Site description This IBA comprises a contiguous area of open deciduous dipterocarp forest extending from the western parts of Lomphat Wildlife Sanctuary, to the north and west, as far as the confluence of the Sesan and Srepok Rivers. The Srepok River and its associated riverine vegetation is integral to the IBA, and both banks of the river are included within the IBA. The section of the Srepok included in the IBA is c.200 m wide, with a rocky substrate with associated shrubs. The vegetation of the IBA is dominated by , although mixed deciduous forest and, less commonly, semi-evergreen forest, also occur. Seasonal streams, often flanked by gallery forest, are found throughout the IBA, and there are numerous pools, mostly seasonal. These pools are typically less than 100 m in diameter but are often associated with large seasonal meadows, which can be several hundred metres in length. The IBA supports one of the most intact remaining examples of the bird community of the dry forests of central Indochina. The seasonal meadows are important nesting areas for Sarus Crane Grus antigone, while the pools are important for a number of large waterbirds, including Giant Ibis Pseudibis gigantea and Lesser Adjutant Leptoptilos javanicus. Also, the IBA includes Trapeang Rokar, an area of wetlands between the Srepok and Sesan Rivers, where White-shouldered Ibis Pseudibis davisoni was observed in 1998. The Srepok River supports a number of riverine species, including Masked Finfoot Heliopais personata and the recently described Mekong Wagtail Motacilla samveasnae. The relative abundance of large ungulates means that the IBA has greater potential to support viable populations of White-rumped, Long-billed and Red-headed Vultures Gyps bengalensis, G. indicus and Sarcogyps calvus than most other areas in mainland South-east Asia.
Key Biodiversity Other regionally significant bird species recorded: Woolly-necked Stork (at least 22 birds, May 1998 (Timmins and Men Soriyun in prep.), Green Imperial Pigeon, Oriange-breasted Green Pigeon, Alexandrine Parakeet, Streak-throated Woodpecker, Great Slaty Woodpecker, Golden crested Myna.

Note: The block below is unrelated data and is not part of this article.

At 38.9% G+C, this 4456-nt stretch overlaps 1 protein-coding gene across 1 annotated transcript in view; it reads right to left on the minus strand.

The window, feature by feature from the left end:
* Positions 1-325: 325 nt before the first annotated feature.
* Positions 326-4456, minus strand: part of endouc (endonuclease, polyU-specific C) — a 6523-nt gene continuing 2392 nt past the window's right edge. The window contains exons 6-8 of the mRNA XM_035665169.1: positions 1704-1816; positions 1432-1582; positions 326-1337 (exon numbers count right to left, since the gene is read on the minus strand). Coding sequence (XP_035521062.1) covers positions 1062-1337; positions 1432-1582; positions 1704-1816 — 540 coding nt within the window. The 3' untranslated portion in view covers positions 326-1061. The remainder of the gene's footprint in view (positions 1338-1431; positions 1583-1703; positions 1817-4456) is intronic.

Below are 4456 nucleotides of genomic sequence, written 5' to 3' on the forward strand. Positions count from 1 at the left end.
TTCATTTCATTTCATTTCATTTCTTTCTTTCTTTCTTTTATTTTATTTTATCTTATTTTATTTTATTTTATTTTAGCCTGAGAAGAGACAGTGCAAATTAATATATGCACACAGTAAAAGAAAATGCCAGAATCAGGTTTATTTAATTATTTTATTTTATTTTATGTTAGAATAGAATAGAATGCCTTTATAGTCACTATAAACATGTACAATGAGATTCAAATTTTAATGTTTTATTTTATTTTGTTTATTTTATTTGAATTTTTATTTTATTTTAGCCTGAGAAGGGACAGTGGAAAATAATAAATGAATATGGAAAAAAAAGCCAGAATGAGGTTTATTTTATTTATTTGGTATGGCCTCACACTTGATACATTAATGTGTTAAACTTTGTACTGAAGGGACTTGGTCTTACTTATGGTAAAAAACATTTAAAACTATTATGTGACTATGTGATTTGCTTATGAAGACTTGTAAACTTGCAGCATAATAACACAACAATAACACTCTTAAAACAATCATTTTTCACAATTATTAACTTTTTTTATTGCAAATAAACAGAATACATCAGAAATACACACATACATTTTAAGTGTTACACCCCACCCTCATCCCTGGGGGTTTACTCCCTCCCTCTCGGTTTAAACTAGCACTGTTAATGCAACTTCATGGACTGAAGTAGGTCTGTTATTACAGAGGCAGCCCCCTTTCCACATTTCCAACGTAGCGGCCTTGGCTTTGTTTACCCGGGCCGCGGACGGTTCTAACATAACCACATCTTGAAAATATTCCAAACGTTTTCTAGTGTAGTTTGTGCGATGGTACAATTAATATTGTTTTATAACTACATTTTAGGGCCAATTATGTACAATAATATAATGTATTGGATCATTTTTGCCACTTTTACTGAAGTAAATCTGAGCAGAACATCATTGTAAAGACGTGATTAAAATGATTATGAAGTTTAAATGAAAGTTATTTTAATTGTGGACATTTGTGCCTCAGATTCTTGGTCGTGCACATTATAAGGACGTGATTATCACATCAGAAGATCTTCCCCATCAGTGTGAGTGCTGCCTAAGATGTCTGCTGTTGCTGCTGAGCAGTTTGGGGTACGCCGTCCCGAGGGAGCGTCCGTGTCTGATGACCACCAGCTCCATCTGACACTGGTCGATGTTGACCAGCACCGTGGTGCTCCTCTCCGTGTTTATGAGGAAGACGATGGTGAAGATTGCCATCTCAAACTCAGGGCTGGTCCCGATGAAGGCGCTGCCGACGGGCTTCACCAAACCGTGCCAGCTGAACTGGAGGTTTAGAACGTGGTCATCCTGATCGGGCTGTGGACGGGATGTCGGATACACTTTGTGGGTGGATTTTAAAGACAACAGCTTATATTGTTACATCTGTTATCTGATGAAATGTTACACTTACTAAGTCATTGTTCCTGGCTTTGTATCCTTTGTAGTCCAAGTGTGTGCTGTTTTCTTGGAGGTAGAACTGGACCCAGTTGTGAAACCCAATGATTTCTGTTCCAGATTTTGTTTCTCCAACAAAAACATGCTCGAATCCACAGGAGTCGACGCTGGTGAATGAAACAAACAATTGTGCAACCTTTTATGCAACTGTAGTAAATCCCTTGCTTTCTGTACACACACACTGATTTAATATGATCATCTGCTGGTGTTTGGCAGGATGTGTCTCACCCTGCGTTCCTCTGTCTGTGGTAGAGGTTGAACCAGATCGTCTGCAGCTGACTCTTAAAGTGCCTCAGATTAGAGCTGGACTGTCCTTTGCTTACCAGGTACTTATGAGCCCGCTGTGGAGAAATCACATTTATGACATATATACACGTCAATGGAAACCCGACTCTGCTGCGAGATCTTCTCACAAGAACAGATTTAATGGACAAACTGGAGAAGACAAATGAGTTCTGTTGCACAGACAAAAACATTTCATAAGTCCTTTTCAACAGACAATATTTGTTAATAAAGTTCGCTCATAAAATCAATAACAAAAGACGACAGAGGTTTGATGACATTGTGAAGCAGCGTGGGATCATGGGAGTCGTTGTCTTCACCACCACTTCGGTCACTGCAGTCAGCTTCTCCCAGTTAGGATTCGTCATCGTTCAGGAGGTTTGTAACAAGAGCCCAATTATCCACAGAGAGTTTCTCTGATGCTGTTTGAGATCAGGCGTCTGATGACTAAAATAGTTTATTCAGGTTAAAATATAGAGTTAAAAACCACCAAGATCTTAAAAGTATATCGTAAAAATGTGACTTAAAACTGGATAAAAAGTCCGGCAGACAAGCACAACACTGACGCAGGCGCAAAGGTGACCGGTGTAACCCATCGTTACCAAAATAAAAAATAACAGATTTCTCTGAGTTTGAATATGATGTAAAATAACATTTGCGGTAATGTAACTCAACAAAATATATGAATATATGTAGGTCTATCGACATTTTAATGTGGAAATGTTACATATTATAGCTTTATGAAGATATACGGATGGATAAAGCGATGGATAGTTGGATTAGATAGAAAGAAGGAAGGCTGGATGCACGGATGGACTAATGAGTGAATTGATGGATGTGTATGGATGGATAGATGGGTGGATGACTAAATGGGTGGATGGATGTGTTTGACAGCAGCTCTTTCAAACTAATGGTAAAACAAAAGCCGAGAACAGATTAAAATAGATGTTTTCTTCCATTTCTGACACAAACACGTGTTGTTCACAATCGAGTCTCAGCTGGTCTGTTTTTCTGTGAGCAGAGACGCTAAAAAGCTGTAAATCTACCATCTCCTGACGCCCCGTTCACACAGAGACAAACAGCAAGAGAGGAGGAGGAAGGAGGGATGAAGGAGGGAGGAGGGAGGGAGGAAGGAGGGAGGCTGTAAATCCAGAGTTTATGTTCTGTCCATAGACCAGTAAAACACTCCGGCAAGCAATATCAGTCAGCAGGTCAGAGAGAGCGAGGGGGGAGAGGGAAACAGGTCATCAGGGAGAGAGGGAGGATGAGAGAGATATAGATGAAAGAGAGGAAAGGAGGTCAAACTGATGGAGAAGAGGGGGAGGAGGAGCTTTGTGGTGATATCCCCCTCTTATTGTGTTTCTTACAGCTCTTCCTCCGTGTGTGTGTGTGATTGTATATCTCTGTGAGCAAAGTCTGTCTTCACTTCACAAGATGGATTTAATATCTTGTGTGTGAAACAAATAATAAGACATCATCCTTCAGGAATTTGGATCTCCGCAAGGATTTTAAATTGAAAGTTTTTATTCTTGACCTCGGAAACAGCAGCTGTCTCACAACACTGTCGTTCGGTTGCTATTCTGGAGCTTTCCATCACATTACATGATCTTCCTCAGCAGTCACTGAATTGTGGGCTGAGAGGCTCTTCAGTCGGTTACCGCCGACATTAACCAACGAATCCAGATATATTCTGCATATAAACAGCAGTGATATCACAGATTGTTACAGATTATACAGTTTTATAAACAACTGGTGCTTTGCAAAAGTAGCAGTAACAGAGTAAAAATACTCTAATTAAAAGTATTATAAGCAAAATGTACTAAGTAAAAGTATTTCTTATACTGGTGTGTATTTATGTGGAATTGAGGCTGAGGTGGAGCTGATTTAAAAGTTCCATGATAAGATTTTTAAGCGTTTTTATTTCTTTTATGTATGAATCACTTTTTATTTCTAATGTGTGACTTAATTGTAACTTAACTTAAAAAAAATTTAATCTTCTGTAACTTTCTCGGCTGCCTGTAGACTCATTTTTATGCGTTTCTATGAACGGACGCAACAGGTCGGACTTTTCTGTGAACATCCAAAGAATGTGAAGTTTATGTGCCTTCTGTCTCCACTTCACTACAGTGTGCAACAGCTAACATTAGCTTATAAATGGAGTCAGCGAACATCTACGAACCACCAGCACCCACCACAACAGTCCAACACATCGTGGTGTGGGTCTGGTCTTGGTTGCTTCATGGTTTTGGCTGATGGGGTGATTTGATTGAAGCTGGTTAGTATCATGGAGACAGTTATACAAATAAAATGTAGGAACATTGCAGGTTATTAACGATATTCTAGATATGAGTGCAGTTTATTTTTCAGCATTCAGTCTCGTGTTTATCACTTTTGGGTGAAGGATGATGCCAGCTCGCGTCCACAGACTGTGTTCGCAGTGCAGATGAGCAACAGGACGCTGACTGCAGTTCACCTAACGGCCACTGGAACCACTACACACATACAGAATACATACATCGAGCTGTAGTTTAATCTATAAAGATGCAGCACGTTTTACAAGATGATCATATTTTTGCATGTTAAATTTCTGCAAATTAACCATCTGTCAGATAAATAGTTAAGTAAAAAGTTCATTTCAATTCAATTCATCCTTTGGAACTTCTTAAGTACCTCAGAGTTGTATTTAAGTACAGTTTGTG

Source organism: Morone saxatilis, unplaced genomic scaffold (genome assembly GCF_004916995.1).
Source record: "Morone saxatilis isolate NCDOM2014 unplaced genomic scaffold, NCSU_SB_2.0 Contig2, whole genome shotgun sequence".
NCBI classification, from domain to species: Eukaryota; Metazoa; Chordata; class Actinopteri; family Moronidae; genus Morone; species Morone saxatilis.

Non-bird biodiversity: Timmins and Men Soriyun (in pre.) recorded prints probably from Gaur (Bos saurus) (Vulnerable) in 1998. Neth Neath et al. (2001) A Tiger Survey of Lomphat Wildlife Sanctuary: Asiatic Jackal, Dhole, Asiatic Black Bear, Sun Bear, Jungle Cat, Leopard Cat, Fishing Cat, Asian Golden Cat, Leopard, Tiger.They alsso recorded the following red listed Chelonians, Yellow-headed Temple Turtle (Hieremus annandalii) (Vulnerable) and Elongated Tortoise (Indotestudo elogata) (Vulnerable).Pig-tailed Macaque (Macaca nemestrina) (Kong Kim Sreng pers. comm.), Pygmy Loris (Nycticebus pygmaeus), Long-tailed Macaque (Macaca fascicularis), Bear Macaque (Macaca arctoides), Douc Langur (Pygathrix nemaeus), Pig-tailed Macaque (Macaca nemestrina), Silvered Langur (Semnopithecus cristatus).Asiatic Softshell Turtle (Amyda cartilaginea), [Asian Giant Softshell (Pelochelys cantorii)], Elongated Tortoise (Indotestudo elongata), Yellow-headed Temple Turtle (Hieremys annandalii), Giant Asian Pond Turtle (Heosemys grandis), Siamese Crocodile (Crocodylus siamensis).Asian Elephant (Elephas maximus), Eld's Deer (Cervus eldii), Gaur (Bos gaurus), Banteng (Bos javanicus).
ReferencesDocument nameBarzen, J. (2001) Waterbirds and Wetlands of Northern Cambodia. Bugle. 27(4): 1-2.Barzen, J. (2002) Waterbirds and Wetlands of Northern Cambodia. Cambodia Bird News 9:36-38.Davidson, P., Poole, C.M. and J.W. Duckworth 2001. Mekong Wagtail (Motacilla samvaesnae): the great river's only known avian endemic. Bull. Oriental Bird Club 34: 56-59.Duckworth, J.W., Alström, P., Davidson, P., Evans, T.D., Poole, C.P., Tan Setha and Timmins, R.J. 2001. A new species of wagtail from the lower Mekong basin. Bull. British Ornithologists' Club 121(3): 152-182.Goes, F. (ed.) (1999) Recent Sightings. Cambodia Bird News 1: 20-23Goes, F. 1999. Notes on selected bird species in Cambodia. Forktail 15: 25-27.Net Neath et al. (2001). A Tiger survey of Lomphat Wildlife Sanctuary, Cambodia. Department of Nature Conservation and Protection, Ministry of Environment. Phnom Penh.Poole, C. M. Duckworth, J. W. and van Zalinge, N. J. (in prep.) Bird Observations from the Mekong and major tributaries in North-east Cambodia, 1998-2000.Tan Setha (2002) Mekong Wagtail: A species new to science discovered in northeast Cambodia. Cambodia Bird News: 9: 14-17.Timmins, R. J. and Men Soriyun 1998. A wildlife survey of the Tonle San and Tonle Srepok river basins in north-eastern Cambodia. Hanoi and Phnom Penh: Fauna & Flora International and Wildlife Protection Office.van Zalinge, N. J., Poole, C. M., Duckworth, J. W. and Goes, F., (2002). Water bird counts on the Mekong, Sekong, Sesan and Srepok Rivers. Cambodia Bird News 9: 18-29.Desai, A. and Lic Vuthy (1996). Status and distribution of large mammals in eastern Cambodia: results of the first food surveys in Mondulkiri and Ratanakiri provinces. IUCN/FFI/WWF Large Mammal.
Contribute Please click here to
help BirdLife conserve the world's birds - your data for this IBA and others are vital
for helping protect the environment.
BirdLife International (2015) Important Bird Areas factsheet: Lomphat. Downloaded from
http://www.birdlife.org on 31/01/2015
To provide new information to update this factsheet or to correct any errors, please email BirdLife